What’s a simple habit that consistently makes you happier?

Working on a book every day. Or even better, working on two books every day. I like to have one active book that I’m focused on writing, and then another one that’s in the background, that I know I am going to write eventually, that I’m researching and thinking about in the gaps between working on the main project. I try to write 500 words a day when I’m actively writing a book, which is really not very many words — it’s like three paragraphs. You can write them in an hour or two if you’re well prepared. So I rarely have that feeling of sitting down at the computer in the morning and thinking, oh my god, I have so much writing to do. But I’m pretty rigorous about hitting that target. And if you write 500 words a day for 4-5 months, you’ll have a book. Or at least enough words for a book.

Which habits are most important to you? (for health, for creativity, for productivity, for leisure, etc.)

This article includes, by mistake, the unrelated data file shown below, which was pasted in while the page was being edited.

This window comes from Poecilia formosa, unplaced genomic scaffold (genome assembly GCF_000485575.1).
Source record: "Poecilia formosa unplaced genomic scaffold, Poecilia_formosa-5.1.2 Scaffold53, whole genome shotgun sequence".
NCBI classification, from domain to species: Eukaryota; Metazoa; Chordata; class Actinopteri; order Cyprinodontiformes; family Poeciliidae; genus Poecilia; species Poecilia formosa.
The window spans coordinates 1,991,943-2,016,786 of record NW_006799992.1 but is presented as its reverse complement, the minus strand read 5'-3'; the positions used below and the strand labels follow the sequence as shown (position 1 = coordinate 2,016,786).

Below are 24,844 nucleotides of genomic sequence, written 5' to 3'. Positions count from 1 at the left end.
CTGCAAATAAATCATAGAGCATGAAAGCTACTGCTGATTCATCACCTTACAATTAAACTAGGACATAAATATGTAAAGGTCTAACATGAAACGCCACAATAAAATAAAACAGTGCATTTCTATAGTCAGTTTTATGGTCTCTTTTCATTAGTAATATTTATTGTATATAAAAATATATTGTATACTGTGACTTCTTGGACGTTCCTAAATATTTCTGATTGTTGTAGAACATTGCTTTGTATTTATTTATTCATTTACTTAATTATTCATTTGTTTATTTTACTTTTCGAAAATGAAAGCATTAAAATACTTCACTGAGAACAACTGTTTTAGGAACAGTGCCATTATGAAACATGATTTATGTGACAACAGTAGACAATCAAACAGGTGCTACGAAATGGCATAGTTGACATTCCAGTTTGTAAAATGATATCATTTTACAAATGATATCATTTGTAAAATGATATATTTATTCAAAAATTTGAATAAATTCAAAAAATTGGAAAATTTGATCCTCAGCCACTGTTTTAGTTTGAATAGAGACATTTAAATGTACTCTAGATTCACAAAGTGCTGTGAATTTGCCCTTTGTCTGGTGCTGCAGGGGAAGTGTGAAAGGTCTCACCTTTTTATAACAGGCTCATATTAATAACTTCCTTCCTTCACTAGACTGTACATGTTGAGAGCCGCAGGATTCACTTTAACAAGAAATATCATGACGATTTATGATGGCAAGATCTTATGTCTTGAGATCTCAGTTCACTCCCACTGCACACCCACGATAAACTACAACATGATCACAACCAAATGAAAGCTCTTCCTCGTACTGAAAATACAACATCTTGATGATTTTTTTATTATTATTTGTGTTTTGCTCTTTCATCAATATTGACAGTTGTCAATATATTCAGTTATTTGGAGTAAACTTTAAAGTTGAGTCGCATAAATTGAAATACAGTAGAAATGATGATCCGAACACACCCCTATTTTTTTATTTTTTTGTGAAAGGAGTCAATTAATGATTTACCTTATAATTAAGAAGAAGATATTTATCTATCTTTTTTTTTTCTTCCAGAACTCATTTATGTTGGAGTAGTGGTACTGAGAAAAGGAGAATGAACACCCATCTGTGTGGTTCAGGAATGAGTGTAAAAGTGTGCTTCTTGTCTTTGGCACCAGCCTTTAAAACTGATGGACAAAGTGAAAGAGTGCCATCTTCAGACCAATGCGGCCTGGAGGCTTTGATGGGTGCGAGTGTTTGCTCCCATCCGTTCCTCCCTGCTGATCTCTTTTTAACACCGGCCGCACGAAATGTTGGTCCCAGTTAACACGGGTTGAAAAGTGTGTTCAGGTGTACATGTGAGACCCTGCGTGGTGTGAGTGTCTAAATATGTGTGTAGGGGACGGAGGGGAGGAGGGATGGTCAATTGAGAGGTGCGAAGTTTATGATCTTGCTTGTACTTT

One of my rituals that is very important to me — that I have preserved from my teenage years — is that I try to make a regular custom of sitting and listening to music for twenty or thirty minutes without any other distractions. Not background music as I work, music that I am listening to without any distraction, no screens, no other people in the room with me. The only distraction, I suppose, is that I usually have a glass or two of wine while I do it. It is very soothing as an experience, even if the music is not, but it’s also a very creative time for me: my mind wanders over different ideas, digests the day’s work. I sometimes get a comparable experience going out for a long walk in Brooklyn, or a hike in California — sometimes with headphones on, sometimes without a soundtrack. Just giving yourself that continuous time to let your mind wander, with some kind of sensory accompaniment — either the scenery or the sonic landscape, or both — is incredibly valuable, I think.

Does anything tend to interfere with your ability to keep your healthy habits? (e.g. travel, parties)